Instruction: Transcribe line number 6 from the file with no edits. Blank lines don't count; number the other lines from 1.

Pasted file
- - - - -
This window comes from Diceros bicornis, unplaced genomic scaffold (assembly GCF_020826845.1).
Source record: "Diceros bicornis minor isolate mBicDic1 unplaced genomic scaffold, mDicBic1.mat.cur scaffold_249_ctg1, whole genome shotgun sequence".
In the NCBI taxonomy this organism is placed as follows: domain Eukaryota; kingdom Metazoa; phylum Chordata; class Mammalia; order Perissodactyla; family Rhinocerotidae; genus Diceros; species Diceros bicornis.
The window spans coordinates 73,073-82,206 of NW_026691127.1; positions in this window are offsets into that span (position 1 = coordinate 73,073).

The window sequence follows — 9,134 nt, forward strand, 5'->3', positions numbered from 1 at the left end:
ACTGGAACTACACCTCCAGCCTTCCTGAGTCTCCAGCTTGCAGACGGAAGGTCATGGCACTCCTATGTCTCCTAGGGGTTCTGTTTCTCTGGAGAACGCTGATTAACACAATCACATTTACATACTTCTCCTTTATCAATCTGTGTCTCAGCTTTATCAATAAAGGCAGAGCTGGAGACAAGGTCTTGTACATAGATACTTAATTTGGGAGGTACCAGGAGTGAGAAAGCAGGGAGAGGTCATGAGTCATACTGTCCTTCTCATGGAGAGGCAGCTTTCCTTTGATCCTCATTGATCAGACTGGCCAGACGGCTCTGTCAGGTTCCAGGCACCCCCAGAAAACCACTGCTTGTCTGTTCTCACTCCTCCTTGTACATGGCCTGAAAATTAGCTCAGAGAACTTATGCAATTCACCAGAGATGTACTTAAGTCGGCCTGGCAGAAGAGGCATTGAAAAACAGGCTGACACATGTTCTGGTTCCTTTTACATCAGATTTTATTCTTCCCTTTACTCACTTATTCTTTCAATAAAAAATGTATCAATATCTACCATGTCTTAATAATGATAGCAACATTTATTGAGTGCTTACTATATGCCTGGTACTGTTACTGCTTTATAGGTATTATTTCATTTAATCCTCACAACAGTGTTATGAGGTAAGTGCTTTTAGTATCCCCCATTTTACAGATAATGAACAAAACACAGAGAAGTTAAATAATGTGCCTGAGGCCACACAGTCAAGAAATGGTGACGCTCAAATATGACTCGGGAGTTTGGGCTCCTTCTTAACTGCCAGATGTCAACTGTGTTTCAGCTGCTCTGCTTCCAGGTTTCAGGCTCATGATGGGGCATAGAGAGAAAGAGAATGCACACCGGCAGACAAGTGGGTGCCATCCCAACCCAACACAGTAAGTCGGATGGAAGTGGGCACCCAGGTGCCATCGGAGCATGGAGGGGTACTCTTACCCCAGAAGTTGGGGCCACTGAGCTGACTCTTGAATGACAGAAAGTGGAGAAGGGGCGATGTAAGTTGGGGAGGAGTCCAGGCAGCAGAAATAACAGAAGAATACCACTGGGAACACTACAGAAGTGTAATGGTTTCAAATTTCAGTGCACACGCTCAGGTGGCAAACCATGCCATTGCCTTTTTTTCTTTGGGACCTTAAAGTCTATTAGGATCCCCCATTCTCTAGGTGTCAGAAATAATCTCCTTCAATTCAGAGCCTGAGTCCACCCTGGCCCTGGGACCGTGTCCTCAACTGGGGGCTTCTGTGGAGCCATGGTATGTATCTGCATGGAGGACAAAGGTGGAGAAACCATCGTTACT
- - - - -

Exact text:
ACTGGAACTACACCTCCAGCCTTCCTGAGTCTCCAGCTTGCAGACGGAAGGTCATGGCACTCCTATGTCTCCTAGGGGTTCTGTTTCTCTGGAGAACGCTGATTAACACAATCACATTTACATACTTCTCCTTTATCAATCTGTGTCTCAGCTTTATCAATAAAGGCAGAGCTGGAGACAAGGTCTTGTACATAGATACTTAATTTGGGAGGTACCAGGAGTGAGAAAGCAGGGAGAGGTCATGAGTCATACTGTCCTTCTCATGGAGAGGCAGCTTTCCTTTGATCCTCATTGATCAGACTGGCCAGACGGCTCTGTCAGGTTCCAGGCACCCCCAGAAAACCACTGCTTGTCTGTTCTCACTCCTCCTTGTACATGGCCTGAAAATTAGCTCAGAGAACTTATGCAATTCACCAGAGATGTACTTAAGTCGGCCTGGCAGAAGAGGCATTGAAAAACAGGCTGACACATGTTCTGGTTCCTTTTACATCAGATTTTATTCTTCCCTTTACTCACTTATTCTTTCAATAAAAAATGTATCAATATCTACCATGTCTTAATAATGATAGCAACATTTATTGAGTGCTTACTATATGCCTGGTACTGTTACTGCTTTATAGGTATTATTTCATTTAATCCTCACAACAGTGTTATGAGGTAAGTGCTTTTAGTATCCCCCATTTTACAGATAATGAACAAAACACAGAGAAGTTAAATAATGTGCCTGAGGCCACACAGTCAAGAAATGGTGACGCTCAAATATGACTCGGGAGTTTGGGCTCCTTCTTAACTGCCAGATGTCAACTGTGTTTCAGCTGCTCTGCTTCCAGGTTTCAGGCTCATGATGGGGCATAGAGAGAAAGAGAATGCACACCGGCAGACAAGTGGGTGCCATCCCAACCCAACACAGTAAGTCGGATGGAAGTGGGCACCCAGGTGCCATCGGAGCATGGAGGGGTACTCTTACCCCAGAAGTTGGGGCCACTGAGCTGACTCTTGAATGACAGAAAGTGGAGAAGGGGCGATGTAAGTTGGGGAGGAGTCCAGGCAGCAGAAATAACAGAAGAATACCACTGGGAACACTACAGAAGTGTAATGGTTTCAAATTTCAGTGCACACGCTCAGGTGGCAAACCATGCCATTGCCTTTTTTTCTTTGGGACCTTAAAGTCTATTAGGATCCCCCATTCTCTAGGTGTCAGAAATAATCTCCTTCAATTCAGAGCCTGAGTCCACCCTGGCCCTGGGACCGTGTCCTCAACTGGGGGCTTCTGTGGAGCCATGGTATGTATCTGCATGGAGGACAAAGGTGGAGAAACCATCGTTACT